On Wednesday morning, New England’s 600,000-plus customers were without power after a nor’easter brought down hurricane-force winds. 

The Massachusetts Emergency Management Agency reported widespread power outages Wednesday morning. Wind gusts of 80-90 mph were reported in areas along the coast, with more power outages being reported every hour.

At 4am, NBC  Boston reports, there were 135,229 power outages throughout the state, but by 6.30am, the number of outages more than tripled to 407,535.

Massachusetts had 493 730 customers without power at 9.30am. Other New England states had 133,000 customers without power as of 7.30am.

The National Weather Service of Boston, however, warned of a dangerous situation’ southeast of I-95. Wednesday morning, they tweeted that winds were gusting to hurricane speeds in southeast Massachusetts, causing numerous trees to be blown away. 

It warned that traveling to southeast Massachusetts is not recommended as there was a high wind warning in effect until Wednesday afternoon.

The alert was issued one day after the nor’easter caused widespread flooding in New York City and New Jersey. There were many rescues by emergency service crews.

The storm was just south of Nantucket Wednesday morning, National Weather Service meteorologist Andrew Loconto told the New York Times, but was expected to move out to sea later in the day, with an additional one inch of rain possible before it moves ashore.

He said that this should result in a decrease of wind gusts. However, he noted that Boston could still experience gusts up to 55 mph and Cape Cod could see winds close to 65 mph.

He said, “It’s still quite dangerous across Cape Cod and at times in Boston,” 

A powerful nor'easter swept through New England on Tuesday night, leaving many downed trees in its wake

On Tuesday night, a powerful nor’easter swept through New England, causing many trees to be felled.

The storm delivered hurricane-force winds to the coastal communities of Massachusetts, causing a large tree to fall onto a pickup truck in Fairhaven on Wednesday morning

The storm brought hurricane force winds to Massachusetts’ coast communities. A large tree fell onto a Fairhaven pickup truck on Wednesday morning.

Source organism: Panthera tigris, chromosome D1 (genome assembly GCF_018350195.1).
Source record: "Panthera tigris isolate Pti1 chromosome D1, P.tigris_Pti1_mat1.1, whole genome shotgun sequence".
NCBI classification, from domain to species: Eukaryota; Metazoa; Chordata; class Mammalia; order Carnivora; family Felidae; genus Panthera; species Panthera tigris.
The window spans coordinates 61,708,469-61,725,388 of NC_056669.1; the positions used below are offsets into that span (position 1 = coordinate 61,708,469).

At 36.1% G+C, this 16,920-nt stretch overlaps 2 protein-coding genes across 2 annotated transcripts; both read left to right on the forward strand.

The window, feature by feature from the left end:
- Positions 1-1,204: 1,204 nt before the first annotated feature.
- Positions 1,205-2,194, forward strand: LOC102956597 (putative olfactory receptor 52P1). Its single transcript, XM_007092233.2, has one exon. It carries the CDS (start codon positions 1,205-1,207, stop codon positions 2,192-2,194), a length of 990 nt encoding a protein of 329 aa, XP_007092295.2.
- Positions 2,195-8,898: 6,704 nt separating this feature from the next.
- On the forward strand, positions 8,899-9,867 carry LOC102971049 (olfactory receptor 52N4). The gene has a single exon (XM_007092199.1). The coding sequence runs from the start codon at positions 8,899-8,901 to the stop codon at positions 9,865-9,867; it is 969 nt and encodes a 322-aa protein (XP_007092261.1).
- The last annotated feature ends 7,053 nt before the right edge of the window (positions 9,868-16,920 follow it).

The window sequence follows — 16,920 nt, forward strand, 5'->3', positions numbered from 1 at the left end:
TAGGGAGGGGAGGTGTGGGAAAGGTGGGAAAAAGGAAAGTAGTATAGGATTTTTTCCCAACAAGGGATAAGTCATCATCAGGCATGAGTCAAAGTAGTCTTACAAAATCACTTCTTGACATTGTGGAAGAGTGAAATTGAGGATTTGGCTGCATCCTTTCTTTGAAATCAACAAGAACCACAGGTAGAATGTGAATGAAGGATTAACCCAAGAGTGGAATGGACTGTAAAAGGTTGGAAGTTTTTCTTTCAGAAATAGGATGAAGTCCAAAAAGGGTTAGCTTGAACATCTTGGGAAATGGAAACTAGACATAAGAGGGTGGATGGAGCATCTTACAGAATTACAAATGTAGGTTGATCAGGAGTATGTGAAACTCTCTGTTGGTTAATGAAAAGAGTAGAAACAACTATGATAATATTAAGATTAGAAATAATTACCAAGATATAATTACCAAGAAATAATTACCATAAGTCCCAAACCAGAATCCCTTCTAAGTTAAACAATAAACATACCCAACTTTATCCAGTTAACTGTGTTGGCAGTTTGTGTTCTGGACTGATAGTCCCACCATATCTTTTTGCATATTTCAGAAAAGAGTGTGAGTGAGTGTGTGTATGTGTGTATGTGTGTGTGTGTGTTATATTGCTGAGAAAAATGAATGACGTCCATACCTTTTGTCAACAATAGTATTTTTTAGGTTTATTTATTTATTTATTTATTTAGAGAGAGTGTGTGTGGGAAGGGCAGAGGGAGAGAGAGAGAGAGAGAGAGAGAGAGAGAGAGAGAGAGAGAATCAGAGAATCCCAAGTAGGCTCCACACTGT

Fallen trees also blocked roadways and caused traffic concerns

Traffic concerns were also caused by fallen trees, which blocked roads and caused congestion.

The National Weather Service warned residents not to travel on Wednesday morning, as trees blocked the roads and caused extensive damage to some cars

The National Weather Service advised residents not to travel Wednesday morning due to trees blocking roads and causing extensive damage to some cars. 

The Duxbury Fire Department tweeted that 94 percent of the town was without power on Wednesday morning

Duxbury Fire Department tweeted Wednesday morning that 94% of the town was without power. 

It stated that full restoration could take several days depending on the extent of damage to the area.

Hurricane-force winds were reported throughout the night in Massachusetts, but slowed down on Wednesday

Hurricane-force winds were observed throughout the night in Massachusetts, but they slowed down on Wednesday

More than 600,000 power outages were reported throughout New England in the aftermath of the storm

New England was hit with more than 600,000 power outages in the aftermath of Hurricane Sandy.

Wind speeds exceeded 90 miles per hour in the Cape Cod town of Edgartown

Edgartown, Cape Cod was home to winds that exceeded 90 miles per an hour

The National Weather Service tweeted that winds were gusting over hurricane speeds across southeast Massachusetts

The National Weather Service tweeted that winds were blowing at hurricane speeds in southeast Massachusetts.

Wind gusts reached 90 mph at the height of the storm. One gust was recorded in Edgartown, Martha’s Vineyard, at 94 mph around 4.30am Wednesday.

According to ML Barron, who owns a weather station at Fairhaven in Massachusetts, the overnight winds also surpassed any records this season. Baron told the Times that if it had happened during winter, it could have been a blizzard that would have set the region back several weeks.

He stated that Massachusetts’ coastal areas saw the “damage and destruction hurricane-force winds can deliver”, and recalled how he heard two men from New Bedford call the Coast Guard to rescue them. They were aboard a boat that had been damaged and power lines were in their water.

Baron stated that they were trapped and couldn’t get out of the boat until rescuers brought them safely back to land.

Nearby, at New Bedford Regional Airport was a small plane that was lifted and thrown into the strong winds of the nor’easters.

Assistant airport manager Michael Crane told WPRI the Cessna’s engine had been removed for maintenance, causing the frame to be lighter than usual during the storm.

Strong winds gusting between 47-60 mph picked up the plane and tore the straps holding it down. The small plane was then thrown into the middle of a street between 5.30-6.30am.

Fortunately, nobody was hurt. Airport personnel were able lift the plane over a fence and secure it again.

A woman in West Barnstable had to be rescued after a tree fell on her car. The car ended on top of a power line and boats landed on the shores of Cohasset in Massachusetts.

According to WCVB 5, a media box at the Cohasset High School that overlooks the athletic field was also blown onto a roadway. Other schools in the vicinity were also closed due to the widespread power cuts.